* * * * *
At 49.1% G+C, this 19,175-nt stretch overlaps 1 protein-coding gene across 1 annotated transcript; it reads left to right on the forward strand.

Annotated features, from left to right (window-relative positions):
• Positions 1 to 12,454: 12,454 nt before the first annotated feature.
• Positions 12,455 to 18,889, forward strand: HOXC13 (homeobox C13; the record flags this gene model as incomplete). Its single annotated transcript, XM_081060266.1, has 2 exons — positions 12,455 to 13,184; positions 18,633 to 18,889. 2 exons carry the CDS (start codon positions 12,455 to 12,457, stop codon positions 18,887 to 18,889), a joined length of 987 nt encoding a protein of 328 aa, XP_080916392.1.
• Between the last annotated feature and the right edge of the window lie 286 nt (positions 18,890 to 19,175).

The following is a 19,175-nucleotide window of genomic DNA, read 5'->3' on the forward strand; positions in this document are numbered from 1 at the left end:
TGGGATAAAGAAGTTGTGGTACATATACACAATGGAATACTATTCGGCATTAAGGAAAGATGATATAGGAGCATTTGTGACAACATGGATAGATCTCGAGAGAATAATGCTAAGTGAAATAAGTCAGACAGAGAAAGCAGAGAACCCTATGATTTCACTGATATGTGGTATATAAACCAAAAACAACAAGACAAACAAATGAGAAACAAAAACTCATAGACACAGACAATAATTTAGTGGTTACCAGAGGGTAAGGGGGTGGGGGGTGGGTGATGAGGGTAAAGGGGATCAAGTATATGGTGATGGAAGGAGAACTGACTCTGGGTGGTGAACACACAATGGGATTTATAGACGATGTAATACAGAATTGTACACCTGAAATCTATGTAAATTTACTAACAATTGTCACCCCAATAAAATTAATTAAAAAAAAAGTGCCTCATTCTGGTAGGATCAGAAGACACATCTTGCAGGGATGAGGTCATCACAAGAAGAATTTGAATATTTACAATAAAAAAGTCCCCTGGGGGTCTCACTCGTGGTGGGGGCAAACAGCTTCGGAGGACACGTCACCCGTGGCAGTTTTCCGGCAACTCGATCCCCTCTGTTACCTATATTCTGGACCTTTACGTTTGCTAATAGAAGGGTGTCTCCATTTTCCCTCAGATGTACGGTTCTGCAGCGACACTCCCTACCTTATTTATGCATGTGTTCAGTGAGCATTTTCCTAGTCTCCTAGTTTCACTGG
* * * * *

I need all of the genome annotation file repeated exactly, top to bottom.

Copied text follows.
At 49.1% G+C, this 19,175-nt stretch overlaps 1 protein-coding gene across 1 annotated transcript; it reads left to right on the forward strand.

Annotated features, from left to right (window-relative positions):
• Positions 1 to 12,454: 12,454 nt before the first annotated feature.
• Positions 12,455 to 18,889, forward strand: HOXC13 (homeobox C13; the record flags this gene model as incomplete). Its single annotated transcript, XM_081060266.1, has 2 exons — positions 12,455 to 13,184; positions 18,633 to 18,889. 2 exons carry the CDS (start codon positions 12,455 to 12,457, stop codon positions 18,887 to 18,889), a joined length of 987 nt encoding a protein of 328 aa, XP_080916392.1.
• Between the last annotated feature and the right edge of the window lie 286 nt (positions 18,890 to 19,175).

The following is a 19,175-nucleotide window of genomic DNA, read 5'->3' on the forward strand; positions in this document are numbered from 1 at the left end:
TGGGATAAAGAAGTTGTGGTACATATACACAATGGAATACTATTCGGCATTAAGGAAAGATGATATAGGAGCATTTGTGACAACATGGATAGATCTCGAGAGAATAATGCTAAGTGAAATAAGTCAGACAGAGAAAGCAGAGAACCCTATGATTTCACTGATATGTGGTATATAAACCAAAAACAACAAGACAAACAAATGAGAAACAAAAACTCATAGACACAGACAATAATTTAGTGGTTACCAGAGGGTAAGGGGGTGGGGGGTGGGTGATGAGGGTAAAGGGGATCAAGTATATGGTGATGGAAGGAGAACTGACTCTGGGTGGTGAACACACAATGGGATTTATAGACGATGTAATACAGAATTGTACACCTGAAATCTATGTAAATTTACTAACAATTGTCACCCCAATAAAATTAATTAAAAAAAAAGTGCCTCATTCTGGTAGGATCAGAAGACACATCTTGCAGGGATGAGGTCATCACAAGAAGAATTTGAATATTTACAATAAAAAAGTCCCCTGGGGGTCTCACTCGTGGTGGGGGCAAACAGCTTCGGAGGACACGTCACCCGTGGCAGTTTTCCGGCAACTCGATCCCCTCTGTTACCTATATTCTGGACCTTTACGTTTGCTAATAGAAGGGTGTCTCCATTTTCCCTCAGATGTACGGTTCTGCAGCGACACTCCCTACCTTATTTATGCATGTGTTCAGTGAGCATTTTCCTAGTCTCCTAGTTTCACTGG